A bipartisan group of senators is moving ahead with a bill to strengthen cybersecurity laws in the United States.
The Cybersecurity and Privacy Act of 2015 is being introduced by Sen. Claire McCaskill (D-MO) and Rep. Zoe Lofgren (D) of California.
The bill is backed by Sen., Cory Booker (D–NJ), Rep. John Conyers (D—MI), Rep., Tulsi Gabbard (D)—Hawaii, Sen. Ed Markey (D–MA), Sen. Mark Warner (DVA), Sen., Tom Udall (D−NM), Rep, Tulsi Broderick (D+OH)—Colorado, Rep. Jared Polis (D), Rep—Joe Barton (R–TX), Rep–Michael Burgess (R—TX), and Rep–Nancy Pelosi (D—-CA).
The legislation has the support of cybersecurity experts, academics, consumer advocates, tech giants, and government agencies.
The White House also supported the bill, and the Senate passed it in March with bipartisan support.
“I believe that the Cybersecurity Act of 2016 will be an important step forward to strengthen our nation’s cyber defenses and protect our networks from hackers,” Sen. Cory Booker said in a statement.
“The bill provides a clear path forward for cybersecurity policy reform and helps ensure that the cyberthreats we face are taken seriously and that cyberattacks are identified and deterred before they become more serious,” said Rep. Steve Cohen (D).
“As a cybersecurity expert and former secretary of Homeland Security, I know how important it is to have robust and effective cybersecurity legislation and this is an important first step in the right direction.”
Sen. Joe Biden (D・MD), a member of the Senate Intelligence Committee, called the Cyber Security Enhancement Act “the most significant piece of cybersecurity legislation in the history of the United State.
I look forward to working with our colleagues in the Senate to pass it as soon as possible.”
The Cyber Security and Privacy Enhancement Act is expected to receive a vote in the House later this month.
Rep. Mike Pompeo (R−KS), the current Chairman of the House Intelligence Committee and a former CIA Director, has also been a vocal advocate of the Cyber security bill, as have Sen. Bob Menendez (D‐NJ), Sen.–Mike Lee (R-UT), Sen–Richard Burr (R‐NC), Rep.–Paul Ryan (R–WI), Rep./Rep. Devin Nunes (R/TX), Sen/Rep. Jeff Flake (R), Rep/Rep.–Chris Gibson (R.), Rep. Chris Gibson (D/NY), Rep.: Sen. Elizabeth Warren (D.–MA), Rep.(D/CT), Rep(R/NJ), and Reps.(R/NY).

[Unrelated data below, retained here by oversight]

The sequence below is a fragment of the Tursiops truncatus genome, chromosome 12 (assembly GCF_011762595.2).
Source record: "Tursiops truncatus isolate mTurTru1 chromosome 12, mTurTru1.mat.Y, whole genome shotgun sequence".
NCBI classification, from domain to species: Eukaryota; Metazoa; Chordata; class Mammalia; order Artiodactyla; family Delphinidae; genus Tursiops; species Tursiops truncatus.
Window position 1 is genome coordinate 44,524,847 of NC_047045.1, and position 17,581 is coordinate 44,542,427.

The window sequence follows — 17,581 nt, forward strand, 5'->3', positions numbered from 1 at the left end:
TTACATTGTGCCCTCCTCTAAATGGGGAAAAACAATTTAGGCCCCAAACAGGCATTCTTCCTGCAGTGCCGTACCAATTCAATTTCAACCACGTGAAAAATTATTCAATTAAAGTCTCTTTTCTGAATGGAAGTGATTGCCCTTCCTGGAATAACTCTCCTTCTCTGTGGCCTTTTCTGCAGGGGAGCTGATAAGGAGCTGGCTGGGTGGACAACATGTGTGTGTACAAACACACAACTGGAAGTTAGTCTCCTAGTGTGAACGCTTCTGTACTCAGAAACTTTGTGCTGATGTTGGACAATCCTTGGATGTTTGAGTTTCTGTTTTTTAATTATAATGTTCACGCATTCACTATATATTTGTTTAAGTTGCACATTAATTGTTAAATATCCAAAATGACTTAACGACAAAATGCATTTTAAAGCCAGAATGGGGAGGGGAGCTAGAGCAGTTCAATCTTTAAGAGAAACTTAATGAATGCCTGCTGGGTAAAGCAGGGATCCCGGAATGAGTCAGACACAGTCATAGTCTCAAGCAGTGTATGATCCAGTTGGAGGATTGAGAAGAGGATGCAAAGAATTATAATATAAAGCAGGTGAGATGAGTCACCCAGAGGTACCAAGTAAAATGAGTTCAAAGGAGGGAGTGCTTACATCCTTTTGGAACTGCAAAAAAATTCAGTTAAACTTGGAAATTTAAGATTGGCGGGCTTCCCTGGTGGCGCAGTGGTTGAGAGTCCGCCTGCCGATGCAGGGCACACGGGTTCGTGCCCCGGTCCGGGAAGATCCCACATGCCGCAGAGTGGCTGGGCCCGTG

Sen. Rand Paul (R) and Sen. Marco Rubio (R).
The Cyber Intelligence Sharing and Protection Act, or CISPA, was introduced in May 2015 by Rep. Ted Lieu (D)(CA) and Reps.
Adam Schiff (D(CA), Rob Bishop (R)(UT), Michael McCaul (R(TX), Tom Coburn (R+OK), Ron DeSantis (R)) and John Shimkus (R (AZ)).
CISPA has received bipartisan support, including from Sens.
John McCain (R –AZ), Joe Biden, Joe Manchin, Ron Johnson, and Ben Cardin.
The Senate passed CISPA in December with bipartisan backing.
The legislation is currently on a fast track through Congress, where the Cyber Intelligence Committee will meet in February to consider amendments.
Senators have proposed a variety of cybersecurity bills in the past, including: The Cybersecurity Improvement Act of 2017, which would require companies to share information with the Federal Government to help protect networks against cyberthreat activity, passed the Senate in February 2017 with bipartisan votes.
The Digital Intelligence Modernization Act, which allows cybersecurity companies to get a free copy of your personal information, passed in April 2016 with bipartisan agreement.
A cybersecurity bill is also being considered in the U.S. House.
The Privacy and Civil Liberties Oversight Board has previously proposed a bill that would give the Federal Communications Commission the power to require internet service providers to give the agency access to customer data stored on their servers.
In February, the House of Representatives passed the Cyber Cybersecurity Modernization and Protection of the Nation Act with bipartisan majorities.
The House of Representative is expected next week to begin voting on the Cyber Information Sharing Act, a bill sponsored by Rep.(R–WA).
The bill would require internet providers to keep records of their users’ communications, including their IP addresses and web pages.
On February 14, Sen(R–WI) and other Senate Democrats introduced the Cyber Data Privacy and Transparency Act, legislation that would require the government to share data about internet users with internet service companies and cyber threat entities.
This week, Sen.(D–VA) and others introduced legislation that aims to prevent the Federal government from